Showcasing Southern Ontario for the 2015 Pan Am Games
Officials Inspect Details of the Toronto and Greater Golden Horseshoe Bid
Six years from now the Pan American Games will land in Lima, Bogota or Toronto. Yesterday, organizers of the Toronto 2015 Bid tried to persuade decision-makers that southern Ontario would be an ideal host for the largest sporting event contested solely in this hemisphere.
Just months before the final decision is expected, the Pan American Sports Organization’s (PASO) Evaluation Commission was invited on a two-day tour to assess the elements of the Toronto 2015 Bid – and report back their findings to PASO.
The Pan Am Games is held every four years. Athletes from 42 nations in North, South, Central and Latin America compete in all summer Olympic sports, as well as some not on the Olympic program. (That list now includes baseball, softball, water skiing/wakeboarding, karate, roller sports, squash and 10-pin bowling.) Ontario’s bid is spread across the Greater Golden Horseshoe Area, and is a strong one that trumpets Toronto’s diversity, existing sport facilities and brand new ones to be erected – such as an athletics stadium and cycling velodrome in Hamilton.
On Sunday, following breakfast in the CN Tower’s 360 Restaurant, PASO officials visited the future home of the new Canadian Sport Institute Ontario and state-of-the-art Aquatic Centre, at the University of Toronto Scarborough campus, the Metro Toronto Convention Centre (proposed for media and broadcast), York University’s Rexall Centre and the Hershey Centre in Mississauga.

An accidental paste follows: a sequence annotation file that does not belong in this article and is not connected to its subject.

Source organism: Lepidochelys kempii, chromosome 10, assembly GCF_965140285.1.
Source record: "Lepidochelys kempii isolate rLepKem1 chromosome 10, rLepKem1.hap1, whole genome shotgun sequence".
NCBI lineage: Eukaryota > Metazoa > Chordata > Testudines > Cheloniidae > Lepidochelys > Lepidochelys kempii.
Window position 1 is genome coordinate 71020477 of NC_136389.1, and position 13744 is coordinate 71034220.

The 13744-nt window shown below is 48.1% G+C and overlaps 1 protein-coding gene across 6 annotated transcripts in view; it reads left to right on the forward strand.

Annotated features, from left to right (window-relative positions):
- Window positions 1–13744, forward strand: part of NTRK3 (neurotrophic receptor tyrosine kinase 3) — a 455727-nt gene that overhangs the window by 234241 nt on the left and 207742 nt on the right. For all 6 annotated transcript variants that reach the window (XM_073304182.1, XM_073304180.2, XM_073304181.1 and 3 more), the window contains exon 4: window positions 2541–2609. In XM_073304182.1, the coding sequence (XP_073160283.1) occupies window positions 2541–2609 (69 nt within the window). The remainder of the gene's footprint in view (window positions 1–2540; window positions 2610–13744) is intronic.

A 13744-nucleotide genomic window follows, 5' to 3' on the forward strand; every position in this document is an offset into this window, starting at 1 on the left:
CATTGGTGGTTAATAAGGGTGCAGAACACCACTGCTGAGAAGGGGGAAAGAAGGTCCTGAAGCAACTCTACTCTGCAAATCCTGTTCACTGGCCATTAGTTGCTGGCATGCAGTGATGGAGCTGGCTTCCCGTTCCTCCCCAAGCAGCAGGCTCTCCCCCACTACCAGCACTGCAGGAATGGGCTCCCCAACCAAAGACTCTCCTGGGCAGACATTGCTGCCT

They also toured the site of the would-be Athletes’ Village in Toronto’s West Don Lands waterfront area. The Village would house up to 8,500 athletes in a central location close to major venues, parks, transit, retail and training and medical facilities. The Bid is very focused on the legacy left behind, and this Village will blend with the new community of housing and market units planned for that area.
Sunday officials also met with three of Canada’s top summer athletes past and present: Alex Baumann (two-time Olympic gold medal swimmer in 1984), Carol Huynh (Olympic gold medal wrestler in 2008) and Jonathan Powers (former world no. 1 squash player and 1995 Pan Am Games silver medallist). They were featured in Sunday’s presentations.
The visit by PASO officials continues today – via helicopter in some instances – to spots that include the proposed athletics stadium in Hamilton, grounds of McMaster University, the canoe-kayak venue in Welland and St. Catharines’ Martindale Pond for rowing. The tour will wind up with visits to Toronto’s major stadiums in the downtown core, as well as Varsity Stadium (where not long ago Usain Bolt attracted throngs of fans for the Festival of Excellence).
The Pan Am Games is expected to deliver strong sport and community development, as well as provide a major boost in local economies. A decision by PASO is expected in early November.